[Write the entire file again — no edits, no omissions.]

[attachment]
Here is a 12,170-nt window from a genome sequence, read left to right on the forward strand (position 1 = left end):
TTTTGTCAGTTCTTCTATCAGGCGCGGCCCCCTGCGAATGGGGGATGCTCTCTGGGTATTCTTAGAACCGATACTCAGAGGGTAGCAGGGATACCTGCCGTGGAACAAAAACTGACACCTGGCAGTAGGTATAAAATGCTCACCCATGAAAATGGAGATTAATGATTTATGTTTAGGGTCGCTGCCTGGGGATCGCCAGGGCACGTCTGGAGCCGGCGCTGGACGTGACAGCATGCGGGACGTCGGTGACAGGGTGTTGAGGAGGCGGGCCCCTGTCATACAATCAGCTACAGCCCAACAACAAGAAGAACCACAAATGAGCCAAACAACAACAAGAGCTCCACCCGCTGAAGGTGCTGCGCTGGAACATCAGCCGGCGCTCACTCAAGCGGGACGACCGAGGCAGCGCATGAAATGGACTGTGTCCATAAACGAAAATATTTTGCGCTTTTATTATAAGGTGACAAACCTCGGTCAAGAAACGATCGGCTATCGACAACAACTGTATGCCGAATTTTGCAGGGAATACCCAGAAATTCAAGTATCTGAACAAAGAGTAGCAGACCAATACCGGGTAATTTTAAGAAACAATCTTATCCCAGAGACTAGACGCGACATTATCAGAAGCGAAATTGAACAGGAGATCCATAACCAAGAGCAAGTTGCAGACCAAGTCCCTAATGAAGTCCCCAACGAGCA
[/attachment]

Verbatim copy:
Here is a 12,170-nt window from a genome sequence, read left to right on the forward strand (position 1 = left end):
TTTTGTCAGTTCTTCTATCAGGCGCGGCCCCCTGCGAATGGGGGATGCTCTCTGGGTATTCTTAGAACCGATACTCAGAGGGTAGCAGGGATACCTGCCGTGGAACAAAAACTGACACCTGGCAGTAGGTATAAAATGCTCACCCATGAAAATGGAGATTAATGATTTATGTTTAGGGTCGCTGCCTGGGGATCGCCAGGGCACGTCTGGAGCCGGCGCTGGACGTGACAGCATGCGGGACGTCGGTGACAGGGTGTTGAGGAGGCGGGCCCCTGTCATACAATCAGCTACAGCCCAACAACAAGAAGAACCACAAATGAGCCAAACAACAACAAGAGCTCCACCCGCTGAAGGTGCTGCGCTGGAACATCAGCCGGCGCTCACTCAAGCGGGACGACCGAGGCAGCGCATGAAATGGACTGTGTCCATAAACGAAAATATTTTGCGCTTTTATTATAAGGTGACAAACCTCGGTCAAGAAACGATCGGCTATCGACAACAACTGTATGCCGAATTTTGCAGGGAATACCCAGAAATTCAAGTATCTGAACAAAGAGTAGCAGACCAATACCGGGTAATTTTAAGAAACAATCTTATCCCAGAGACTAGACGCGACATTATCAGAAGCGAAATTGAACAGGAGATCCATAACCAAGAGCAAGTTGCAGACCAAGTCCCTAATGAAGTCCCCAACGAGCA